Dog lovers rejoice for the “Isle of Dogs”, a film that uses unique stop-motion effects that couple smoothly with Wes Anderson’s visual style, and creates a riveting tale that reminds us why dogs are man’s best friend.

Wes Anderson’s narrative effectively created a compelling story filled with themes of companionship and redemption, but also formed a conversation that engaged viewers over their own experiences.

Centered around a pack of five dogs, they journey with a young boy in hopes of finding his lost dog, Spots. Two dogs, Rex and Chief, specifically were the focal points behind many complex issues tackled within the story.

As Rex became more favored among the pack, Chief became alienated which lead to him being forced into a relationship with the one he hated most, Atari. Their relationship would eventually blossom into a truly genuine bond that viewers had long hoped for.

This transition from a distrustful dog with nothing left to lose, to a loyal friend who put Atari before himself created an emotional narrative that by its conclusion, created a satisfying feeling.

Anderson fittingly utilized balanced shots that placed items of interest at dead center. In one scene, a top shot focused on Atari while he aimed his slingshot upward; the pack encircled him to help defend against surrounding hostiles. The result was a perspective that emphasized a desperation between friends fighting for what may have been their final moments together.

Though well-placed shots can do wonders, the real core of it all was the animation. Once again revisiting stop-motion, Anderson thought of new ways to push the medium. Unlike other stop-motion animations, textured materials were used to give their characters (or at least the dogs) a more gritty aesthetic that carried weight when motions were made.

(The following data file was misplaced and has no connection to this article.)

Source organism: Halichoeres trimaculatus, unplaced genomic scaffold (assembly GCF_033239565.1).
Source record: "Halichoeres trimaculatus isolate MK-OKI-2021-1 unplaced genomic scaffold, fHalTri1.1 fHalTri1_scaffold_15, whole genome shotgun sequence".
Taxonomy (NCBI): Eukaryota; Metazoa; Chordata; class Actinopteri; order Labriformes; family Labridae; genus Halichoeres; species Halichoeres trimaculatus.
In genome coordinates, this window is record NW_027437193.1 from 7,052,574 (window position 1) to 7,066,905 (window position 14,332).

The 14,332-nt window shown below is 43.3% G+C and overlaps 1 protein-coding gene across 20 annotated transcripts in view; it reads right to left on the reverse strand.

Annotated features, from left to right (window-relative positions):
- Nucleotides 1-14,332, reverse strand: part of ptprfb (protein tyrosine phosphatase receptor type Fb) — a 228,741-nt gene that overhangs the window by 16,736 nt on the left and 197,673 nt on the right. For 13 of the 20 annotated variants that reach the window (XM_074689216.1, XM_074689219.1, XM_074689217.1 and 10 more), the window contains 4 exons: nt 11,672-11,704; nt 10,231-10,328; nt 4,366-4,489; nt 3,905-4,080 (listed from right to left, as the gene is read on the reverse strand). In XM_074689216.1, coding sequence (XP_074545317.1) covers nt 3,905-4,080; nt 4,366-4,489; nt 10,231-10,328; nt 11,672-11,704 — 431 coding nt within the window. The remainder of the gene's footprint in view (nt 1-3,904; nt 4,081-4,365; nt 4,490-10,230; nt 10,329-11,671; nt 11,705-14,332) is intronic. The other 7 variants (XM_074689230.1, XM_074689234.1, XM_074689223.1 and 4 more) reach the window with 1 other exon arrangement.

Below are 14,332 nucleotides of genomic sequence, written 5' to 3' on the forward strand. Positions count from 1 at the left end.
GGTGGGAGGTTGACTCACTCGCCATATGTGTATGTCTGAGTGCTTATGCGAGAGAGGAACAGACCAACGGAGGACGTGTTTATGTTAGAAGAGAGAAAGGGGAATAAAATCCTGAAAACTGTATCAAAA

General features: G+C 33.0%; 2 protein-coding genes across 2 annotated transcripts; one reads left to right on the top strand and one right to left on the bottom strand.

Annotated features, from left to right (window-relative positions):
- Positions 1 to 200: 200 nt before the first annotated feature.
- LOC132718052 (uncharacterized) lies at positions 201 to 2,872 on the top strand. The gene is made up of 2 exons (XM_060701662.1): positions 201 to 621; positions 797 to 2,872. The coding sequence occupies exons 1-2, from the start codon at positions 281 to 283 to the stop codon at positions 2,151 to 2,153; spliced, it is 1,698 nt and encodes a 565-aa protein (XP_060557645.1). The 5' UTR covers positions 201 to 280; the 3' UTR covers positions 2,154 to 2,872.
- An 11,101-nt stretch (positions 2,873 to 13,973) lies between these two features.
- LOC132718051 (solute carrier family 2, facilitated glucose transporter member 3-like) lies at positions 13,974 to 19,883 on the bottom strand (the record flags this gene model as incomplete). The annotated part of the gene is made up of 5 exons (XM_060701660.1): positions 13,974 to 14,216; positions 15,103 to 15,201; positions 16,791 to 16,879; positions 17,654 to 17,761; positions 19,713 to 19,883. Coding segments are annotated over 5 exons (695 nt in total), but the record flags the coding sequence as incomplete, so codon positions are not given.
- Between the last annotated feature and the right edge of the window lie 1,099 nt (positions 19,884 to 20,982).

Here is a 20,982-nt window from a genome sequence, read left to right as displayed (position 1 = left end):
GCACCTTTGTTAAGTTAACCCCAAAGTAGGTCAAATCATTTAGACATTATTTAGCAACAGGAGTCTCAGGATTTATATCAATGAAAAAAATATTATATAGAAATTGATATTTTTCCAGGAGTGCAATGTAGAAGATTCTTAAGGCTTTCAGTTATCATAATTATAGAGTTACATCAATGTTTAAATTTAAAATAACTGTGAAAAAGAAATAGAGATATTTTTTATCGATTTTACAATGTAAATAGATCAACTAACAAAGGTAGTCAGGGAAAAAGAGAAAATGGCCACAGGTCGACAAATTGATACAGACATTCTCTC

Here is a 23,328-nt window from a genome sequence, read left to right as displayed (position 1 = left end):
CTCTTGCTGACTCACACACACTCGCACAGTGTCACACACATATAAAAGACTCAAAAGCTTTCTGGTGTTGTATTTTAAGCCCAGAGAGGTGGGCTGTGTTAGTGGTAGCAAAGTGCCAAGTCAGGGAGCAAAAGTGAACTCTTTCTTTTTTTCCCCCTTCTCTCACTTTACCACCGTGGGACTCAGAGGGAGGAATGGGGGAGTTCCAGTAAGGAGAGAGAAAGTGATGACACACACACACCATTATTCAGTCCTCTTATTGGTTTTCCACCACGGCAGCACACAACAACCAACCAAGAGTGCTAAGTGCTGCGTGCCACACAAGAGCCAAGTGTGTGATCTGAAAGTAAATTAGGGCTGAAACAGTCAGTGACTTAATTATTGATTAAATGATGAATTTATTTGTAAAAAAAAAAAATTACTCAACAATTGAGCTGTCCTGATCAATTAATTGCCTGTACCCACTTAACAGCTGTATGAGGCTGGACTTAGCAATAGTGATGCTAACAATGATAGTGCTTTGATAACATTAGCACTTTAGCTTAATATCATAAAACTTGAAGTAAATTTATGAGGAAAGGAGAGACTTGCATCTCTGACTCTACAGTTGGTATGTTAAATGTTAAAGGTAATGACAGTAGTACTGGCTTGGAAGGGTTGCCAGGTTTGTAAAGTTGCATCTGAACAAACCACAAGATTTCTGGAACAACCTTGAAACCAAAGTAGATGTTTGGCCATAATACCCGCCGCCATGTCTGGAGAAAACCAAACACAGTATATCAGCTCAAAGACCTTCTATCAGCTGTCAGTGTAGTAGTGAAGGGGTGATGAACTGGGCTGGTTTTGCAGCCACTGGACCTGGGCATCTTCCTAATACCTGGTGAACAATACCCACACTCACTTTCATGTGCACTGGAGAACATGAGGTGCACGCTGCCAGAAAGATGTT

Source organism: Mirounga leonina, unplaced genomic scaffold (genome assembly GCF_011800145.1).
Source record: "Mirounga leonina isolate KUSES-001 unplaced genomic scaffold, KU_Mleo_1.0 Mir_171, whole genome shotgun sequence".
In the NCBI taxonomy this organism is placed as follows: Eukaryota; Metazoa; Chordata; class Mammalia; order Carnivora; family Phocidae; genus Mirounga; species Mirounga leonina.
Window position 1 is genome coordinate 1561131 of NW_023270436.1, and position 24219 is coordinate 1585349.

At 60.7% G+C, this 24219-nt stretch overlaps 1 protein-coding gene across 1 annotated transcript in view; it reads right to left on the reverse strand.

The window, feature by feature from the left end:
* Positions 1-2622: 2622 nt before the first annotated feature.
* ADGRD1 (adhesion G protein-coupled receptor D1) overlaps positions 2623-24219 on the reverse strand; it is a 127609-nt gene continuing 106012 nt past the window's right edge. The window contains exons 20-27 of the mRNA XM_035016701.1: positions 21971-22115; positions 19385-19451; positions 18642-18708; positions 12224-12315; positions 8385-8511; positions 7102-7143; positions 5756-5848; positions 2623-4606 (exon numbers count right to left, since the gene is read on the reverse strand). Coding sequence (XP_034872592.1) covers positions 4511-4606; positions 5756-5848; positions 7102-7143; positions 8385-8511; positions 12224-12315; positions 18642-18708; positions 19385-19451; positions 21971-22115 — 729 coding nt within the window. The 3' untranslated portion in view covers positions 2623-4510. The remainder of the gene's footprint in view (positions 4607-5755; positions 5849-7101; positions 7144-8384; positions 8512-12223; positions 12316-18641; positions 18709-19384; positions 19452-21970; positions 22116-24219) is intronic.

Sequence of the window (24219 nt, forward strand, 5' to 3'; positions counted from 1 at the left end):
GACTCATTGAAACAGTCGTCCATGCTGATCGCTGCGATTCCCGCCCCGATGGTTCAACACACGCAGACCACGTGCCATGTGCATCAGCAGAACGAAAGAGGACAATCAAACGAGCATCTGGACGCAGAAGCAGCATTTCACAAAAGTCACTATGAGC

Fights were often portrayed through Looney Tune-esque dust balls, meant to save time by not having to animate full scraps. A cluster of twine was used to create an image of dust arising, which gave a surreal impression.

According to the Huffington post, cultural appropriation has remained a valid concern since the movie’s release. They reported that Japanese culture was used as a stepping stone to get across different perspectives. Though this isn’t false, it was also a dystopian tale set 20 years into a vastly changed future. Just as a setting remains to be the background of any story, Japan had to take a supporting role to allow for the events to unfold.

For example, there were three men performing what was known as Taiko drumming, a popular form of percussion within Japan. It has very deep roots within Japanese theater and helped set the atmosphere during the telling of great tales. Though Anderson may have sacrificed some accuracy, he still gave homage when necessary while avoiding to sacrifice creativity.

Another visual marvel has arrived, and after considering how much went into its making, it’s rather unfortunate to see that very few theaters are actually offering to show it. Regardless, it’s worth a watch with an impressive A rating. In previous Wes Anderson films, dogs never stood a chance; it’s nice to know that this one portrays them right.

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